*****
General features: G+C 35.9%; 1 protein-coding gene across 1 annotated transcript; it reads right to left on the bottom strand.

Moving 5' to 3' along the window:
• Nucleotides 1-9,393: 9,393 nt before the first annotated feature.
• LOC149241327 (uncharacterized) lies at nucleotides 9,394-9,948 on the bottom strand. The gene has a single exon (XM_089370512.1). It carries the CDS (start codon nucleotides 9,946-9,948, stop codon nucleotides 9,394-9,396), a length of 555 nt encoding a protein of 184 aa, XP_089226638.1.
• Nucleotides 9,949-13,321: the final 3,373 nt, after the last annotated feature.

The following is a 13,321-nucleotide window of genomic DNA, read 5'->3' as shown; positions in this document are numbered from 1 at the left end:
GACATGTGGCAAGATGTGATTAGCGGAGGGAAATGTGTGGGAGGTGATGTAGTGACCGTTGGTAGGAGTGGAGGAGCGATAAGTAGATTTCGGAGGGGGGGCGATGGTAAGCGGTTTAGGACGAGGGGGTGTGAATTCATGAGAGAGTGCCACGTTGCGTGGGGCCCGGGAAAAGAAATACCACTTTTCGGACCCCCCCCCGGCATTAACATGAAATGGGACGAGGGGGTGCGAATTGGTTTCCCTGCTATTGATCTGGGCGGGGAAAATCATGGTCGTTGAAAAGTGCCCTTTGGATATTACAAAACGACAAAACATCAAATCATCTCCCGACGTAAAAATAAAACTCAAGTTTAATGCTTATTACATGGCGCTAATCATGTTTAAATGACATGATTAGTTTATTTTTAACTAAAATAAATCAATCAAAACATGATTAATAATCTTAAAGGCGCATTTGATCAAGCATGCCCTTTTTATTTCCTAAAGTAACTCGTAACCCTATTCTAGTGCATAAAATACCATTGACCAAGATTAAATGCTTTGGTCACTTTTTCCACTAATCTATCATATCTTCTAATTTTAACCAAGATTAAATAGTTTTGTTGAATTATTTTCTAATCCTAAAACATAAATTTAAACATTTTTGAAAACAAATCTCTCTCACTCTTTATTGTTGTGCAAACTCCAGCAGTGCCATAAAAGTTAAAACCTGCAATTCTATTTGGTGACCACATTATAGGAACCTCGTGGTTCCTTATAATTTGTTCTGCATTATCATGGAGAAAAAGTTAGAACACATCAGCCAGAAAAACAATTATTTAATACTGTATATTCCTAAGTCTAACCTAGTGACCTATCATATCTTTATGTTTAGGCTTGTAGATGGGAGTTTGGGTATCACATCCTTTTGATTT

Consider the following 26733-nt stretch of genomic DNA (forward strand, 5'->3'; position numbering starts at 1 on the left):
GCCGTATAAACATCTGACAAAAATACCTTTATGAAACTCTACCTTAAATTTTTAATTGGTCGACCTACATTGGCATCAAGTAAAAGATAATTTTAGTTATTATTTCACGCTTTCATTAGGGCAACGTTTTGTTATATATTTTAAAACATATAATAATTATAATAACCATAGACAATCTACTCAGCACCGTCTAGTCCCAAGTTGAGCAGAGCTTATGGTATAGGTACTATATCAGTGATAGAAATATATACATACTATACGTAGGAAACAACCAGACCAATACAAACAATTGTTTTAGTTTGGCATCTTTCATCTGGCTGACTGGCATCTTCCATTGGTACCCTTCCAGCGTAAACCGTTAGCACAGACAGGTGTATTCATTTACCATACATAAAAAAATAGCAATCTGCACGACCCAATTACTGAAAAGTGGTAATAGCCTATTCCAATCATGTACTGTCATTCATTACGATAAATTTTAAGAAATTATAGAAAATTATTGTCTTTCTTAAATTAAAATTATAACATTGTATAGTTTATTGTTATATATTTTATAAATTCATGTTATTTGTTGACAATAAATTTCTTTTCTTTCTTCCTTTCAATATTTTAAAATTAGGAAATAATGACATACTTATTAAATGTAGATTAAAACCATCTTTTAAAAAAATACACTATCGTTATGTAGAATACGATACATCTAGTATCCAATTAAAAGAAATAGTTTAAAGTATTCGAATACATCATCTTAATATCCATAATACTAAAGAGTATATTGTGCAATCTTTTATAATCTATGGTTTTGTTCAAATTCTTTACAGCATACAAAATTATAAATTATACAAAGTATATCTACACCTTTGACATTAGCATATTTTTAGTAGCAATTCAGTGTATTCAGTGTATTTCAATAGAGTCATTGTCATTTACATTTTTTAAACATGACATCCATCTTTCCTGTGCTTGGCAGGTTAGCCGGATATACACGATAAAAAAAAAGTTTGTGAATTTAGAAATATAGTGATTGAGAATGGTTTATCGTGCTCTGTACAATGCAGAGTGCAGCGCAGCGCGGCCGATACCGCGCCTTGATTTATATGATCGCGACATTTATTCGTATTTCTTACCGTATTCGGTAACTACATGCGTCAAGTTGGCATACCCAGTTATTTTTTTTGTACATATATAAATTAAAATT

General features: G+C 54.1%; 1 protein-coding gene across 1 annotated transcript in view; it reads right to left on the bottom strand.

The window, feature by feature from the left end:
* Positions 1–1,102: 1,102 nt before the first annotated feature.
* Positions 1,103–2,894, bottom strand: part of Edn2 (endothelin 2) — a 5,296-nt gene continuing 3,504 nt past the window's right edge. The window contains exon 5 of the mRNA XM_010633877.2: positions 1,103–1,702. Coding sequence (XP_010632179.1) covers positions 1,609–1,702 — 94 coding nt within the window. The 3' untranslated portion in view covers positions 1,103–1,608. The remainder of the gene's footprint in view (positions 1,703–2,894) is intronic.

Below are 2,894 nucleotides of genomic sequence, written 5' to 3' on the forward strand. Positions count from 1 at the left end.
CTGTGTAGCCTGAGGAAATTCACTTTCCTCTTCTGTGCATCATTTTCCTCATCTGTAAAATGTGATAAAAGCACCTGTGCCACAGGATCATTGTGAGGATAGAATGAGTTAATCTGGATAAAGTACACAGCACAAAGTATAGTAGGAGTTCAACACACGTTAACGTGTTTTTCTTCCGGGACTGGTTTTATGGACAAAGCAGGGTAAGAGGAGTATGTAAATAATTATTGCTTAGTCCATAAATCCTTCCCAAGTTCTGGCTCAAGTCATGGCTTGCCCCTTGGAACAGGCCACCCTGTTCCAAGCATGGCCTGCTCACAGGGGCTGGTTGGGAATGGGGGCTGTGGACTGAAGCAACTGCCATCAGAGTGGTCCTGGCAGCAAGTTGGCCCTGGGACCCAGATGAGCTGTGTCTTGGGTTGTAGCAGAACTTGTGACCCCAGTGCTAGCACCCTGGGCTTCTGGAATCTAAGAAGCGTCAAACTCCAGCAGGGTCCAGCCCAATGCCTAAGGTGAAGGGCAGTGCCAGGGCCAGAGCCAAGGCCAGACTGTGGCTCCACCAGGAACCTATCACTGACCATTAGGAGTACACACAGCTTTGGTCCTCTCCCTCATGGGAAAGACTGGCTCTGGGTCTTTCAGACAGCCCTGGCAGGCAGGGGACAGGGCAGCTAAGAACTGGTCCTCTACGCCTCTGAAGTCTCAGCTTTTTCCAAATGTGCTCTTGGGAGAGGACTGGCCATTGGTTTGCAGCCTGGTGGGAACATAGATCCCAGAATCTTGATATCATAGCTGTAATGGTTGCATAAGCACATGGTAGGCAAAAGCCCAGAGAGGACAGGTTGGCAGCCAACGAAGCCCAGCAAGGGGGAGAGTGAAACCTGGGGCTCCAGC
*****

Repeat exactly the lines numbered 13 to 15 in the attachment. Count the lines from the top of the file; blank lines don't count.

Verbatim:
* Positions 1,103–2,894, bottom strand: part of Edn2 (endothelin 2) — a 5,296-nt gene continuing 3,504 nt past the window's right edge. The window contains exon 5 of the mRNA XM_010633877.2: positions 1,103–1,702. Coding sequence (XP_010632179.1) covers positions 1,609–1,702 — 94 coding nt within the window. The 3' untranslated portion in view covers positions 1,103–1,608. The remainder of the gene's footprint in view (positions 1,703–2,894) is intronic.

Below are 2,894 nucleotides of genomic sequence, written 5' to 3' on the forward strand. Positions count from 1 at the left end.
CTGTGTAGCCTGAGGAAATTCACTTTCCTCTTCTGTGCATCATTTTCCTCATCTGTAAAATGTGATAAAAGCACCTGTGCCACAGGATCATTGTGAGGATAGAATGAGTTAATCTGGATAAAGTACACAGCACAAAGTATAGTAGGAGTTCAACACACGTTAACGTGTTTTTCTTCCGGGACTGGTTTTATGGACAAAGCAGGGTAAGAGGAGTATGTAAATAATTATTGCTTAGTCCATAAATCCTTCCCAAGTTCTGGCTCAAGTCATGGCTTGCCCCTTGGAACAGGCCACCCTGTTCCAAGCATGGCCTGCTCACAGGGGCTGGTTGGGAATGGGGGCTGTGGACTGAAGCAACTGCCATCAGAGTGGTCCTGGCAGCAAGTTGGCCCTGGGACCCAGATGAGCTGTGTCTTGGGTTGTAGCAGAACTTGTGACCCCAGTGCTAGCACCCTGGGCTTCTGGAATCTAAGAAGCGTCAAACTCCAGCAGGGTCCAGCCCAATGCCTAAGGTGAAGGGCAGTGCCAGGGCCAGAGCCAAGGCCAGACTGTGGCTCCACCAGGAACCTATCACTGACCATTAGGAGTACACACAGCTTTGGTCCTCTCCCTCATGGGAAAGACTGGCTCTGGGTCTTTCAGACAGCCCTGGCAGGCAGGGGACAGGGCAGCTAAGAACTGGTCCTCTACGCCTCTGAAGTCTCAGCTTTTTCCAAATGTGCTCTTGGGAGAGGACTGGCCATTGGTTTGCAGCCTGGTGGGAACATAGATCCCAGAATCTTGATATCATAGCTGTAATGGTTGCATAAGCACATGGTAGGCAAAAGCCCAGAGAGGACAGGTTGGCAGCCAACGAAGCCCAGCAAGGGGGAGAGTGAAACCTGGGGCTCCAGC